Australian car assembly industry doomed

Australia’s car assembly industry will not survive the economic recession, and Holden will probably be the first to go, says the car buyers’ Dog & Lemon Guide.

Editor Clive Matthew-Wilson said today:

“Holden’s owner, General Motors, is teetering on the edge of bankruptcy. The U.S. government will rescue the parent company in order to protect American jobs, but there’s no way the American government is going to rescue Australian jobs.”

Holden has recently halved production at its South Australian plant and Matthew-Wilson believes that this slowdown is the beginning of the end.

“Australia’s car factories are losing money on every vehicle they make. No amount of incentives from the State and Federal governments can solve this basic problem. It’s not a matter of whether they close down, but when they close down.”

Matthew-Wilson believes Holden will be the first to go, followed by Ford and then Toyota.

“People falsely believe that Ford is doing okay. That’s not true. American Ford’s sales are down 43% in the first quarter of this year. Ford is losing billions just like GM; it’s just that Ford arranged private sector finance before the recession, so it’s not quite so obvious how serious things are.”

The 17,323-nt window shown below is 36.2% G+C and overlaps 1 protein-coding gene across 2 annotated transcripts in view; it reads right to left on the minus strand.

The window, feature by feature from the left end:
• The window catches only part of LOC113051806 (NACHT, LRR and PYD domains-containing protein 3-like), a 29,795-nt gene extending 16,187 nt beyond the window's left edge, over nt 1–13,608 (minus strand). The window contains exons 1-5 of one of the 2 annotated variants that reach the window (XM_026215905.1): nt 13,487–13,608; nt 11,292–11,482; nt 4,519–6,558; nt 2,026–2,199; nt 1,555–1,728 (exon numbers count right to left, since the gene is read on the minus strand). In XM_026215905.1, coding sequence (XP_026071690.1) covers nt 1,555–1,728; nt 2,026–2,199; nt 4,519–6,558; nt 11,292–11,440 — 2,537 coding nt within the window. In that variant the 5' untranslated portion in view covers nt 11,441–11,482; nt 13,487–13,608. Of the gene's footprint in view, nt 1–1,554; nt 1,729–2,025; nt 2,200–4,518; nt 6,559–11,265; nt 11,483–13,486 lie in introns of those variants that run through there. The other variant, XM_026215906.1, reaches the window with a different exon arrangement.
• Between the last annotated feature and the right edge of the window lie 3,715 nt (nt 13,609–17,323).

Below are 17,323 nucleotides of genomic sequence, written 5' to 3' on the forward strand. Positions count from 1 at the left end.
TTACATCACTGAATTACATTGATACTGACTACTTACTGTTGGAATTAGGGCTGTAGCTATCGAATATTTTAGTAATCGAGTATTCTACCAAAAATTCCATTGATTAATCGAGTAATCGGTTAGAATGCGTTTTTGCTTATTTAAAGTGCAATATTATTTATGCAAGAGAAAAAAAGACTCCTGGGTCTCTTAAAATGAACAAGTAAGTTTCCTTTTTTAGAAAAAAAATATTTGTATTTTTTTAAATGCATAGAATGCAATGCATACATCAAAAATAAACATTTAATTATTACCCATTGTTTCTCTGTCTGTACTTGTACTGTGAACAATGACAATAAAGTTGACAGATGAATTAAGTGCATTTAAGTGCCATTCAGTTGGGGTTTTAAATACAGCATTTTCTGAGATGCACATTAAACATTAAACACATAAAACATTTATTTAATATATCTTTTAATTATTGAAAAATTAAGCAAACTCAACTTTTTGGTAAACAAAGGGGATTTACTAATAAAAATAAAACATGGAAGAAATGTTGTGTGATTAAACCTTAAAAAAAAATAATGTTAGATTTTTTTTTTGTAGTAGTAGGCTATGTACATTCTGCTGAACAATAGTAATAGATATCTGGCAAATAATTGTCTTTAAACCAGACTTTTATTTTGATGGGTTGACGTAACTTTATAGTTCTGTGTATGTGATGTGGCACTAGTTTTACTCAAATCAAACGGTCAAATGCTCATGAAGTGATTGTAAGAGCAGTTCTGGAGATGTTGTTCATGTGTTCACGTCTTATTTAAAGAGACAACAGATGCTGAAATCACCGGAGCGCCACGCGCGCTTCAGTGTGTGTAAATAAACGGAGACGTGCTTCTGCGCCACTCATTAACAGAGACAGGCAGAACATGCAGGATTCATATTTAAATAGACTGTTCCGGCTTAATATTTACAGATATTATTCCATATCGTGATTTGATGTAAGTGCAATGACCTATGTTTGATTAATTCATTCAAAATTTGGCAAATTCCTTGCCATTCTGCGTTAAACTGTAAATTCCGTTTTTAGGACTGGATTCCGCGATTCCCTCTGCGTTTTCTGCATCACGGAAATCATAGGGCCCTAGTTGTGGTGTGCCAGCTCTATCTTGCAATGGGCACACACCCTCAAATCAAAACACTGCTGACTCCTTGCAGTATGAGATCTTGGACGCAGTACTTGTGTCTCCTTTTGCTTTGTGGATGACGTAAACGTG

“Australia’s only other manufacturer, Toyota, is globally facing its first annual net loss in 59 years. How long do you think Toyota is going to put up with losing money by assembling cars in Australia?”

Matthew-Wilson believes that the State and Federal governments’ multi-million dollar assistance to Australian car companies will simply be wasted.

“Globally, there’s a glut of new cars at bargain prices, yet Australia, which produces a small number of high cost cars, is trying to compete with countries like China, which produces ten million cars a year and pays its car workers as little as one dollar per hour.”

“The Australian government can throw $6 billion or $600 billion at these car plants, but they still won’t be economically feasible. Australia’s car plants are losing money faster than a drunk at a casino and there’s no feasible way of turning this around. The Australian car industry can re-focus on small cars, green cars, blue cars or red cars. None of this will make the slightest difference.”

Matthew-Wilson believes the government money would have been better spent by giving it to the affected car workers.

“If the Australian government simply shared its $6 billion car industry bailout among the affected car workers, these workers could pay off their mortgages or perhaps start small businesses. At least that way the money wouldn’t be wasted. As things stand, the government’s $6 billion is simply paying the bills for a few multinational corporations, while doing nothing to solve the underlying problems.”

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